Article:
SOUTHBRIDGE – Barbara J. Martel remembers when she was a young child seeing the striking monument with the bronze bust of Felix Gatineau at the corner of Main and South streets when she attended the former Notre Dame School.
By her early teens she had learned more about her family history, giving her a deeper appreciation of Mr. Gatineau, her great-grandfather and a French-Canadian immigrant who settled in town as a young man in 1877. He later became one of the area’s most distinguished citizens and a prime example for his community of what it meant to achieve the American dream.
As Ms. Martel, a registered nurse at Harrington Hospital, got older, it became common for her to encounter people who expressed their love and appreciation for the legacy of Mr. Gatineau who, among other things, became a local businessman, leader of social clubs for fellow French-speaking residents, a member of the Board of Selectmen and a state legislator who was elected on three separate occasions.
According to an inscription on the monument, he also served as Overseer of the Poor from 1895 to 1906, and later as trustee of the Massachusetts School for the Feeble Minded in Waverley.
“When I meet some of the elderly people, they just find it fascinating that they met somebody who is a descendant of Felix,” said Ms. Martel of Sturbridge, a proud great-granddaughter.
Now, nearly 100 years after Mr. Gatineau’s death in 1927, Ms. Martel, her family and others will have an opportunity to learn more about him and the lives of the French-Canadians that at the time made up 60 percent of the town’s population.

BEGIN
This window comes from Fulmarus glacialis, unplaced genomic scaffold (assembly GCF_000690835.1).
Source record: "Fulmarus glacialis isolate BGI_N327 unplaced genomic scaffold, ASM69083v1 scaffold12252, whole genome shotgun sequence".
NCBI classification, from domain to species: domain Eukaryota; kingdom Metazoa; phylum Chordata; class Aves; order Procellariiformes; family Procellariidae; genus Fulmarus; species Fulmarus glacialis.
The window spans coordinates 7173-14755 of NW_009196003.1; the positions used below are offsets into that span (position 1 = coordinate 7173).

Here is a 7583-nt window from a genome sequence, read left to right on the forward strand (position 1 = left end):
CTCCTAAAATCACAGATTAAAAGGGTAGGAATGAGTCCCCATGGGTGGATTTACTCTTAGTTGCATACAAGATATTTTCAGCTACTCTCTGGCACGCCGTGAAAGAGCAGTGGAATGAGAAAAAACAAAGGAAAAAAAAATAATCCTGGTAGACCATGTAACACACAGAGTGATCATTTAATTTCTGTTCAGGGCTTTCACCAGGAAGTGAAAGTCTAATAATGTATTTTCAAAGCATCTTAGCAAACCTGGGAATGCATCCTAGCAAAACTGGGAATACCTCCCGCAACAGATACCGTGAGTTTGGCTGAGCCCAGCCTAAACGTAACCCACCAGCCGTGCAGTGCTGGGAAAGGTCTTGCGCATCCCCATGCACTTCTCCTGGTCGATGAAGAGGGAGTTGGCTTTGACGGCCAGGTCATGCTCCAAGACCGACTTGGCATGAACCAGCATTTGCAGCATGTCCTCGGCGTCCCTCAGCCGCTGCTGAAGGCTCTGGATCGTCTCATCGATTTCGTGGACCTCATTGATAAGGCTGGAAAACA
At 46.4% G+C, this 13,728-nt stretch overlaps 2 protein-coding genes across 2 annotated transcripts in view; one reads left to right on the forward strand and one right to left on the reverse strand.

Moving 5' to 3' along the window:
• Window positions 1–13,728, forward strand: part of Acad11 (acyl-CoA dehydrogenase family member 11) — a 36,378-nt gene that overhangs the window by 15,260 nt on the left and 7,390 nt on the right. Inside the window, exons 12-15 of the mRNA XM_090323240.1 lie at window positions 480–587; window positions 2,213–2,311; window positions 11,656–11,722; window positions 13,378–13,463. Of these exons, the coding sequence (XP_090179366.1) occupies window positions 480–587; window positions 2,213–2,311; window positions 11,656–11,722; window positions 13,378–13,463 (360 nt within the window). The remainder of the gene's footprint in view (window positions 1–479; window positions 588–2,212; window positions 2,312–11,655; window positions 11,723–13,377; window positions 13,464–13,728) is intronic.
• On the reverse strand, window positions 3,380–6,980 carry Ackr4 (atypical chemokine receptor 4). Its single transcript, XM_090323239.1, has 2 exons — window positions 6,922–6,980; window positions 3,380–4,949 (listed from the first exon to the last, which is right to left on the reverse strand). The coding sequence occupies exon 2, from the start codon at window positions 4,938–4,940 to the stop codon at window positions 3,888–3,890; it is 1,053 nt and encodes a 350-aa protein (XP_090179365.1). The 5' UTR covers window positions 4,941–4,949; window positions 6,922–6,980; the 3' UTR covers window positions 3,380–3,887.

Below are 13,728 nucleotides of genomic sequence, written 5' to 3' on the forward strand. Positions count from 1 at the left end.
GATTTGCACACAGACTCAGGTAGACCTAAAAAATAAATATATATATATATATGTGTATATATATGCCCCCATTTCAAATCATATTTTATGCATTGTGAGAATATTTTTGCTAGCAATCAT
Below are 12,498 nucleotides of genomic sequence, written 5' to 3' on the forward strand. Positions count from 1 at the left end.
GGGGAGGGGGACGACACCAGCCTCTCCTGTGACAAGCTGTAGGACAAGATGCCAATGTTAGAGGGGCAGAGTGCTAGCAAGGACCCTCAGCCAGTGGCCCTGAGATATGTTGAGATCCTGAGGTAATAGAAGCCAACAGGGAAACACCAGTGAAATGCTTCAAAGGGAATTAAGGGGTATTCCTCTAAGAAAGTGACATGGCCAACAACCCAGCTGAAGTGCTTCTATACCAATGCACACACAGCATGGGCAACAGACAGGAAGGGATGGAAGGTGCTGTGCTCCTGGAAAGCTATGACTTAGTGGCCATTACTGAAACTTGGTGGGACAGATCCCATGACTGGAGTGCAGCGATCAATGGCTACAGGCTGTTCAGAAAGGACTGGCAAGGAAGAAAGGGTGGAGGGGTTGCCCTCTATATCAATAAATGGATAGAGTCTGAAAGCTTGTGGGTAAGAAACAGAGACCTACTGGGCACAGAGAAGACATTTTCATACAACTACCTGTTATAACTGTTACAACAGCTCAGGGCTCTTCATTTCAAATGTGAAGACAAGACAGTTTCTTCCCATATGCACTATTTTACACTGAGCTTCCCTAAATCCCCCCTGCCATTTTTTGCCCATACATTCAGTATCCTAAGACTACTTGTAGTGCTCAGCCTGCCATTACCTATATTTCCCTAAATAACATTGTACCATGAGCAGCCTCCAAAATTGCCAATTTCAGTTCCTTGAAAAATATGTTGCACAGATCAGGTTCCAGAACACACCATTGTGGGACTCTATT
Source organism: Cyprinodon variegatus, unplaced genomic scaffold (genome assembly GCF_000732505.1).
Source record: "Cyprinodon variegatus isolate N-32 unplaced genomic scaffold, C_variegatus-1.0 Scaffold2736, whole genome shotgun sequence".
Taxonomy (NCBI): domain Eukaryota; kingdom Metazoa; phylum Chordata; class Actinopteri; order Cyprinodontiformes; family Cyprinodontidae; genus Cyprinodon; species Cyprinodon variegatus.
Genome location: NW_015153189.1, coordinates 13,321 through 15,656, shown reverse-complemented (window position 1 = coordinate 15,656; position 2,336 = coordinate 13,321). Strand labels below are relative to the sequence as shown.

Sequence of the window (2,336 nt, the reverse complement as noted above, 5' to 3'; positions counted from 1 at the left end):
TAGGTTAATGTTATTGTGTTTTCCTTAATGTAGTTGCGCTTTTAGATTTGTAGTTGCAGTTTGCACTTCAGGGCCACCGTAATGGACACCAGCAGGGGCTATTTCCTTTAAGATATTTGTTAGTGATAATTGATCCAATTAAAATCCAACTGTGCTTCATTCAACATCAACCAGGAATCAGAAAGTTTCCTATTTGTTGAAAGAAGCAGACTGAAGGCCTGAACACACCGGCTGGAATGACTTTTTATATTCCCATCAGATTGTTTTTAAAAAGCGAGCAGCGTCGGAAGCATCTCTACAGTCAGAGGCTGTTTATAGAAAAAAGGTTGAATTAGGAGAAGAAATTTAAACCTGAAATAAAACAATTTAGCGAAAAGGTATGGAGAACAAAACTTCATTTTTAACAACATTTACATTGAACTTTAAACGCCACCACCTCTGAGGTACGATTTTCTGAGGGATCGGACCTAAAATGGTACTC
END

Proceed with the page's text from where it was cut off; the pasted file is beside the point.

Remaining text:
A 1919 book written in French by Mr. Gatineau, “L’Histoire des Franco-Americains de Southbridge,” was recently translated into English. It describes what was happening in the lives of French-Canadians who immigrated to New England, particularly to Southbridge, in the late 19th and early 20th centuries.
Elizabeth Blood, a professor who coordinates the French translation program at Salem State University and is the book’s translator, will discuss it at Jacob Edwards Library Sept. 27, from 6:30 p.m. to 7:30 p.m.
Ms. Blood said the project, which included about six months to do the translation, was a labor of love. As a researcher and scholar, she was fascinated by Mr. Gatineau’s book because of the level of detail it provides about the French-Canadian community.
“It’s just like a treasure trove of information that we would spend many, many hours trying to decipher from original records and trying to speculate about what this means for people and how people lived,” said Ms. Blood, who is also of French-Canadian descent.
“This book tells you all that. It’s just an amazing comprehensive overview of what people did and how they did it. It’s like sort of all the information you wish you knew about your ancestors that usually disappears,” she said.
Ms. Blood said she believes Mr. Gatineau wrote the book out of sheer love of his community. She said in the book, he says “this is for the future generations so you can see what we did to build up society and you can carry on this legacy we created.”
Leslie Choquette, director of the French Institute at Assumption College in Worcester, wrote the introduction. The college was founded in 1904 as a bilingual French college, with priests from France and Belgium as teachers. Teaching in French was gradually phased out after World War II. The school’s French Institute, which preserves the memory of the French in North America, has Mr. Gatineau’s collection of personal papers, correspondences, photos and diaries are archived.
According to the book’s introduction, the French-Canadian population in New England skyrocketed from 37,000 to 573,000 between 1860 and 1900. “In Southbridge, a burgeoning center of the textile and optical industries, the French-Canadian community grew from 500 to 6,000, while climbing from 12 to 60 percent of the town’s population.” Worcester also had a larger population of French-Canadians. And Fall River, at the time, was the largest Franco-American center with around 33,000 Franco-Americans, but they made up a smaller percentage of the local population.